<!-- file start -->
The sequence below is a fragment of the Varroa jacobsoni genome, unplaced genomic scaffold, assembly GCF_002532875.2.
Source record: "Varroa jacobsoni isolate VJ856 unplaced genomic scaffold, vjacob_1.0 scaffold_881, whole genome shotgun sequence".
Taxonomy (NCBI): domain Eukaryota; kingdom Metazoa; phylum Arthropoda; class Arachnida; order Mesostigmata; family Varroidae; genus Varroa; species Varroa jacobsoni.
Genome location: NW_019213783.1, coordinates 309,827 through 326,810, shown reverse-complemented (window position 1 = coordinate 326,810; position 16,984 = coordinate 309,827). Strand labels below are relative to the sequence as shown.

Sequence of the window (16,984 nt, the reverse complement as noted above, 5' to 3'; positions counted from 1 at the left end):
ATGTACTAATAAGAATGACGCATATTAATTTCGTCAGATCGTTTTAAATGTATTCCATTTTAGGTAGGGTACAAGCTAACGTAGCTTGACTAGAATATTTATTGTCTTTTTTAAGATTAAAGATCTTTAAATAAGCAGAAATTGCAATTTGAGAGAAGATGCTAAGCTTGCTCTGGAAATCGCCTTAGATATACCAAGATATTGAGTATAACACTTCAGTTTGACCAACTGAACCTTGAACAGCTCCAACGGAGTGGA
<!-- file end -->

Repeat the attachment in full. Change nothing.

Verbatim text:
The sequence below is a fragment of the Varroa jacobsoni genome, unplaced genomic scaffold, assembly GCF_002532875.2.
Source record: "Varroa jacobsoni isolate VJ856 unplaced genomic scaffold, vjacob_1.0 scaffold_881, whole genome shotgun sequence".
Taxonomy (NCBI): domain Eukaryota; kingdom Metazoa; phylum Arthropoda; class Arachnida; order Mesostigmata; family Varroidae; genus Varroa; species Varroa jacobsoni.
Genome location: NW_019213783.1, coordinates 309,827 through 326,810, shown reverse-complemented (window position 1 = coordinate 326,810; position 16,984 = coordinate 309,827). Strand labels below are relative to the sequence as shown.

Sequence of the window (16,984 nt, the reverse complement as noted above, 5' to 3'; positions counted from 1 at the left end):
ATGTACTAATAAGAATGACGCATATTAATTTCGTCAGATCGTTTTAAATGTATTCCATTTTAGGTAGGGTACAAGCTAACGTAGCTTGACTAGAATATTTATTGTCTTTTTTAAGATTAAAGATCTTTAAATAAGCAGAAATTGCAATTTGAGAGAAGATGCTAAGCTTGCTCTGGAAATCGCCTTAGATATACCAAGATATTGAGTATAACACTTCAGTTTGACCAACTGAACCTTGAACAGCTCCAACGGAGTGGA